Sometimes you see a story about America and you realize how ignorant some Americans are. The “story of an atheist who was harassed in the military”: is one of those stories:

bq. Known as “the atheist guy,” Hall has been called immoral, a devil worshipper and — just as severe to some soldiers — gay, none of which, he says, is true. Hall even drove fellow soldiers to church in Iraq and paused while they prayed before meals.

Note that the author couldn’t just write that he’s not immoral, a devil-worshipper or gay, they had to qualify it with a “he says” because even the author of the story about prejudice isn’t quite sure if it’s possible for an atheist to be moral, straight and not believe in the devil.

It reminds me of my high school life in Virginia where other kids were shocked, shocked!, to find out I was an atheist. Most equated atheism to satanism and some were brave, or maybe stupid, enough to ask if I held “rituals” or believed that sacrificing animals or humans was okay. If I could keep from rolling my eyes, it was fun to answer “it depends on the person” and just stare at them. Ahh, high school, those were the days. There was even one football player, who was a big guy and much bigger than me, who I had been somewhat friends with, never talked to me after he found out I was an atheist and he admitted that he avoided me in the halls out of _fear_. Fear! Granted, that’s redneck-ville Virginia, but I bet most Americans have similar feelings today. According to Gallup polls, “that’s true”:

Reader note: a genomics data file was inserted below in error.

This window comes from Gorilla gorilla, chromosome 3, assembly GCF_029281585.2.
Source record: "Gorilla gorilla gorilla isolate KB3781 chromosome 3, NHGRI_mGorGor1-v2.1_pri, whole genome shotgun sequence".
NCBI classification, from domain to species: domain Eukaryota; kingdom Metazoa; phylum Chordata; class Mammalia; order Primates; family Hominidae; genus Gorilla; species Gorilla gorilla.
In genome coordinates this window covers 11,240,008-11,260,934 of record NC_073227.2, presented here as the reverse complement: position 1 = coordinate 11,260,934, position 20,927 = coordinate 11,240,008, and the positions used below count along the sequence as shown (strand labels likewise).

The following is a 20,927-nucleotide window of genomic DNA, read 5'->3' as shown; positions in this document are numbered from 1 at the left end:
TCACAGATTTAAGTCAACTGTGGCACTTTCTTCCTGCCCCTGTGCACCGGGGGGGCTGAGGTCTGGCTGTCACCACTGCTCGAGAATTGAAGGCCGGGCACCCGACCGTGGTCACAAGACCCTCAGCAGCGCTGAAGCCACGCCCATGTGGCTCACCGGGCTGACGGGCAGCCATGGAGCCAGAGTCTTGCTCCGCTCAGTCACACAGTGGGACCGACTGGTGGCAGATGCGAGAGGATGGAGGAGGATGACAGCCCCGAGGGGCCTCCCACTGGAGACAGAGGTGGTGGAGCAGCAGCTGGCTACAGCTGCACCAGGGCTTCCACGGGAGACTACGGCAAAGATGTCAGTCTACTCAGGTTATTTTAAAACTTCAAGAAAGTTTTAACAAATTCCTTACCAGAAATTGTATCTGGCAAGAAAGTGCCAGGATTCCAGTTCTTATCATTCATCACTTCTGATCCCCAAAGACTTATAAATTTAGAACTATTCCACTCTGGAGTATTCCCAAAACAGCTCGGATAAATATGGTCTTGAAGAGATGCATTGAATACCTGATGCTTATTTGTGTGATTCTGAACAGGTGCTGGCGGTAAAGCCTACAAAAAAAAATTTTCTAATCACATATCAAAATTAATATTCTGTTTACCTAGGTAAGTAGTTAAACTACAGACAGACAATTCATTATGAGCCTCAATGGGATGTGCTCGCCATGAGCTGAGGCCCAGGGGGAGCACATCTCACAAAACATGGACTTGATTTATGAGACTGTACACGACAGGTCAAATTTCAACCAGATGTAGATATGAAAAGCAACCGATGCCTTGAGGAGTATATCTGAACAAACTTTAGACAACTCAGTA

bq. 52% [of Americans] have a mostly unfavorable or worse attitude [towards atheists]

It turns out that atheists are the most hated minority in America. In fact, I’m more discriminated against than Scientologists! Oh well, at least I’m in good company. Here’s a list of famous atheists: